Like a tree twisted by a shadow above it, everything about anti-poverty policy in the United States has been shaped by one unusual decision: not to give poor people cash.

Want housing, but can’t afford it? Join a voucher waitlist. (Oh, and also sign up separately to 17 other waitlists for particular buildings or organizations.) Launched a small business and need to eat while it grows? Sorry, your state might require you to spend down your savings and sell your car before you can get food stamps. Need child care so you can get a job? Well, we subsidize that through a federal tax deduction, but only if you decide not to claim a different federal tax deduction. (Tough luck if, like the families of more than half of US kids in deep poverty, you don’t file taxes. You really should find more time in your schedule for paperwork, so you can give the government information it already has. It builds character.)

The impulse to micromanage the household budgets of the poor gradually created a vast array of valuable but convoluted social programs, separately applied for and maintained at incalculable burden to their recipients.

Bar chart showing annual expenditures on Cascadians in poverty. Bars are separated by Oregon, Washington, Idaho, and Alaska

Bars represent annual state and federal spending on each universal cash program per resident of each state, plus annual state and federal spending on each means-tested welfare program per person living beneath the poverty line in each state. See this article for more details. Data, from many sources, is here, along with an interactive version of this and other charts. Click here for a larger version.

The American Rescue Plan signed last week opens the door to an alternative approach to future expansions of the US social safety net: giving people money and letting them decide how to use it.

Among many other things, the new economic stimulus bill overhauls the existing Child Tax Credit, an annual payment that previously maxed out at $2,000 per child per year for middle-income parents and gave the poorest families nothing.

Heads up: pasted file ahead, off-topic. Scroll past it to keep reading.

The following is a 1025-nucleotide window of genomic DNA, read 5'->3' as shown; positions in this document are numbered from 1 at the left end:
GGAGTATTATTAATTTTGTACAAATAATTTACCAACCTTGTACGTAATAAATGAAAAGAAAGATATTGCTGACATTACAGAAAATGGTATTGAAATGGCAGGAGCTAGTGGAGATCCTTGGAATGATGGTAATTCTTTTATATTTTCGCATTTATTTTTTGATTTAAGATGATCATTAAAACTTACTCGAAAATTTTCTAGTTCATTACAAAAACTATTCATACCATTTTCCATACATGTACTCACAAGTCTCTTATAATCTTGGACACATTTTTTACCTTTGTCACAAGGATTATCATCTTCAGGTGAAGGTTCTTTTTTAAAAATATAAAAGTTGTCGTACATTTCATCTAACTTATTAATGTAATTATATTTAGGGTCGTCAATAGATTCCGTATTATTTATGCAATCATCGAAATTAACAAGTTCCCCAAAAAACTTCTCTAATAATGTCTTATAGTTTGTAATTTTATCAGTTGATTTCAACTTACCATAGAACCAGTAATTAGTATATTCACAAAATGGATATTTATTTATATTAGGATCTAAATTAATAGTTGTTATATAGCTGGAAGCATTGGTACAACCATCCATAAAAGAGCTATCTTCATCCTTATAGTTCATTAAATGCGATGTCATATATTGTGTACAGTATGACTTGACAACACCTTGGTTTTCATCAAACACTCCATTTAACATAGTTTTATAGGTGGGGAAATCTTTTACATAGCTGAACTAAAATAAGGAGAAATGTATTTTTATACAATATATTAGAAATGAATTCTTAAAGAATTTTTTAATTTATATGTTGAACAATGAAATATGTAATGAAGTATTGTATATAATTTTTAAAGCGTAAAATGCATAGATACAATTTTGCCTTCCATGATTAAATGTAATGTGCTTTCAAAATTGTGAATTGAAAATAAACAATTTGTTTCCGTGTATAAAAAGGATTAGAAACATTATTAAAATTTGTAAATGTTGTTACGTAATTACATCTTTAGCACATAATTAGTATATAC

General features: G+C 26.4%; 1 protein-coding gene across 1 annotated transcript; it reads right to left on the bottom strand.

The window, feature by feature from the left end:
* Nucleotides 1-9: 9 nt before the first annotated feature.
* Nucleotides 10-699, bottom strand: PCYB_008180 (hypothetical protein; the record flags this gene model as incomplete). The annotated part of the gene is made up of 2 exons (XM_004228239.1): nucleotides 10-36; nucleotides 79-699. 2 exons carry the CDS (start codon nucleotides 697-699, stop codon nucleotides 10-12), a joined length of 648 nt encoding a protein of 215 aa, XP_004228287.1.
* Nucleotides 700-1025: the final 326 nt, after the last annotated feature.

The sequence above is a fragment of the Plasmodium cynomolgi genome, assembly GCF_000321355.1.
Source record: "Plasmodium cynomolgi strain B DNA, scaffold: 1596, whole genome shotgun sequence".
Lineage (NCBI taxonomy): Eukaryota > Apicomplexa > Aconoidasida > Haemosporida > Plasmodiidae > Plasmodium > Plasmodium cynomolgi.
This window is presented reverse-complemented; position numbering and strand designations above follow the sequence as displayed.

Instead, the Rescue Plan creates a cash payment of $3,000 per child aged six to 17 and $3,600 per child under five years old. In many cases, this credit would be distributed as a monthly check.

And, crucially, the full sum would go even to kids in the poorest families. (That is, as long as their families have Social Security numbers and file taxes—more on that in a moment.) This means that, unlike the old Child Tax Credit, it’s a powerful antipoverty measure. Families that most need to prioritize housing in the right location could spend it on housing. Those that most need a bus pass, child care, or medicine could spend it on that.

Compared to other rich countries, this would bring US children to the middle of the pack in cash benefits—a smaller universal child benefit than in Canada or Germany, a larger one than in Norway or the Netherlands.

As I argued last month, a federal child payment is like a universal housing voucher for kids. Except it’s even better, because it’s cash.

Congress could make this program permanent, and better

There are several catches.

The biggest is probably that the plan signed last week by President Joe Biden will last for just one year. To make something like it permanent, Congress would need to find an ongoing funding plan.